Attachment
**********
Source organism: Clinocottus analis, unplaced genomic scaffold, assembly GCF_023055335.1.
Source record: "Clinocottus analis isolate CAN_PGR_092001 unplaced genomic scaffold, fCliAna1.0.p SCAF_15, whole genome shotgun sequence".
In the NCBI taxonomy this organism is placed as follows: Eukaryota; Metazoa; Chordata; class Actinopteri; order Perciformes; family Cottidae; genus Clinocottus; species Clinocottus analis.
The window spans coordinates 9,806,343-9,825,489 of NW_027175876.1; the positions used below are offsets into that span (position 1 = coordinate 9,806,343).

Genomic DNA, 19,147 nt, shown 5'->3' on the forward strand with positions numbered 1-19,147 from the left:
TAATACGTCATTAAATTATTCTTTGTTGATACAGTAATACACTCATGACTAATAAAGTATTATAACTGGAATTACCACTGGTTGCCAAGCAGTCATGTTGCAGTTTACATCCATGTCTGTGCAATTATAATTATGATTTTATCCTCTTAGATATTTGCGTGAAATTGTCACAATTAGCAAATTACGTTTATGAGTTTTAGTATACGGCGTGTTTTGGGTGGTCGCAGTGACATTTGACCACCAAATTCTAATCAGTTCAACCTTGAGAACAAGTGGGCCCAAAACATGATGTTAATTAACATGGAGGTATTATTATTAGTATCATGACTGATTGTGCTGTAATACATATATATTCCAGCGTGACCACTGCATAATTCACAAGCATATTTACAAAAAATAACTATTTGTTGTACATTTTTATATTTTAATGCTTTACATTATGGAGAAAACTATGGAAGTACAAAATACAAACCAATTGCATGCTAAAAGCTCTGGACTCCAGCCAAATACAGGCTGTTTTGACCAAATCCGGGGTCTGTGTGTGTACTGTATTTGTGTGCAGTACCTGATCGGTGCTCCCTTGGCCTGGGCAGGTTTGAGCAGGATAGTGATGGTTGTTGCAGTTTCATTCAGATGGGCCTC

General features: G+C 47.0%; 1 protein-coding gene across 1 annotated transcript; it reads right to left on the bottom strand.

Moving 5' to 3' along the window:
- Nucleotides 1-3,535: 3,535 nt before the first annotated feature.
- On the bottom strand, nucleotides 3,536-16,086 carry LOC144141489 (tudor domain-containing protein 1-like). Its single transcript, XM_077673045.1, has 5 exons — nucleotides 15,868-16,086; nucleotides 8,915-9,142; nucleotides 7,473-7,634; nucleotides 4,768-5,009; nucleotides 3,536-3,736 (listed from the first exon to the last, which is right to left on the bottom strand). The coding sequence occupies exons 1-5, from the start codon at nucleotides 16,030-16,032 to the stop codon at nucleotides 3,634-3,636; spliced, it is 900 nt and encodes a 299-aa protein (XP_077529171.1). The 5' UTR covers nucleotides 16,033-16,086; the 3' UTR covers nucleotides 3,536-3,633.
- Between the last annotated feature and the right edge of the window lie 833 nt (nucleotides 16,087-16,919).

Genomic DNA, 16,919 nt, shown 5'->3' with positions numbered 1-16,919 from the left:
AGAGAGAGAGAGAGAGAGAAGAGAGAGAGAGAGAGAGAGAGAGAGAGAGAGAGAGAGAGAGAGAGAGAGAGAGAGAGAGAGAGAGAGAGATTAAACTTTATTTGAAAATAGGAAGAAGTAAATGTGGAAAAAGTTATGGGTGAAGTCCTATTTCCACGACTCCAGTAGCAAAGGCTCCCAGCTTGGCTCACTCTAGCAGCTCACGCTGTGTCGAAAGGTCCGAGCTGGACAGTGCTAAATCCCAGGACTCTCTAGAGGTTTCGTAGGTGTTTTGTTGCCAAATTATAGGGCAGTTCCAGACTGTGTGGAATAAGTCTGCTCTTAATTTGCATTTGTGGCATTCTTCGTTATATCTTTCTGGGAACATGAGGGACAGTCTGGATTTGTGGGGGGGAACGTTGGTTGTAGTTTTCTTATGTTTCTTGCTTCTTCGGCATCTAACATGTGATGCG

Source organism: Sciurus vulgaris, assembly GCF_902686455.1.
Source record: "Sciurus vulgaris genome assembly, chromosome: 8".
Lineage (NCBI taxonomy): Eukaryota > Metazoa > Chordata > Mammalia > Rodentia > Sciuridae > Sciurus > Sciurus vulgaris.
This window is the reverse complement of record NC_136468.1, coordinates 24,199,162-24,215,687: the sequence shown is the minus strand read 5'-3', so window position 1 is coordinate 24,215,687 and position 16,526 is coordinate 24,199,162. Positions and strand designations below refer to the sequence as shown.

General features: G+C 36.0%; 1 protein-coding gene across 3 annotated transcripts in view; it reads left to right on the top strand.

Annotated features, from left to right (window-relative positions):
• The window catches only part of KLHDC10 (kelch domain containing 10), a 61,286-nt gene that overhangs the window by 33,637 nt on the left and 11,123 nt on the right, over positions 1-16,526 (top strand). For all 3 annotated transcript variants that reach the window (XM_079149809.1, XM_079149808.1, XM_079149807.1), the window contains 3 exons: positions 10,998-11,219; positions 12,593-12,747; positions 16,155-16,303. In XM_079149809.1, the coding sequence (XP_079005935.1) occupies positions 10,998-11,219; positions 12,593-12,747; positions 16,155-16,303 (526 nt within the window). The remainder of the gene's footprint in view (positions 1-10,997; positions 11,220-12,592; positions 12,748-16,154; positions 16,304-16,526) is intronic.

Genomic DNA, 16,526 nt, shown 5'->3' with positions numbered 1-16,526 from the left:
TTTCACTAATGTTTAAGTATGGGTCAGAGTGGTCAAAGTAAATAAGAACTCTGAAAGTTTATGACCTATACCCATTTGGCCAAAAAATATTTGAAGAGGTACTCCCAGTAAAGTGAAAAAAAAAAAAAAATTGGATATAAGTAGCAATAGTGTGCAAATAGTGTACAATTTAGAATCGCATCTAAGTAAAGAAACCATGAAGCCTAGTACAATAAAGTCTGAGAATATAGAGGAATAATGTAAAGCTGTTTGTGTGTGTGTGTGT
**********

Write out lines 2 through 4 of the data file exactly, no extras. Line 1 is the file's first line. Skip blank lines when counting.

Source record: "Clinocottus analis isolate CAN_PGR_092001 unplaced genomic scaffold, fCliAna1.0.p SCAF_15, whole genome shotgun sequence".
In the NCBI taxonomy this organism is placed as follows: Eukaryota; Metazoa; Chordata; class Actinopteri; order Perciformes; family Cottidae; genus Clinocottus; species Clinocottus analis.
The window spans coordinates 9,806,343-9,825,489 of NW_027175876.1; the positions used below are offsets into that span (position 1 = coordinate 9,806,343).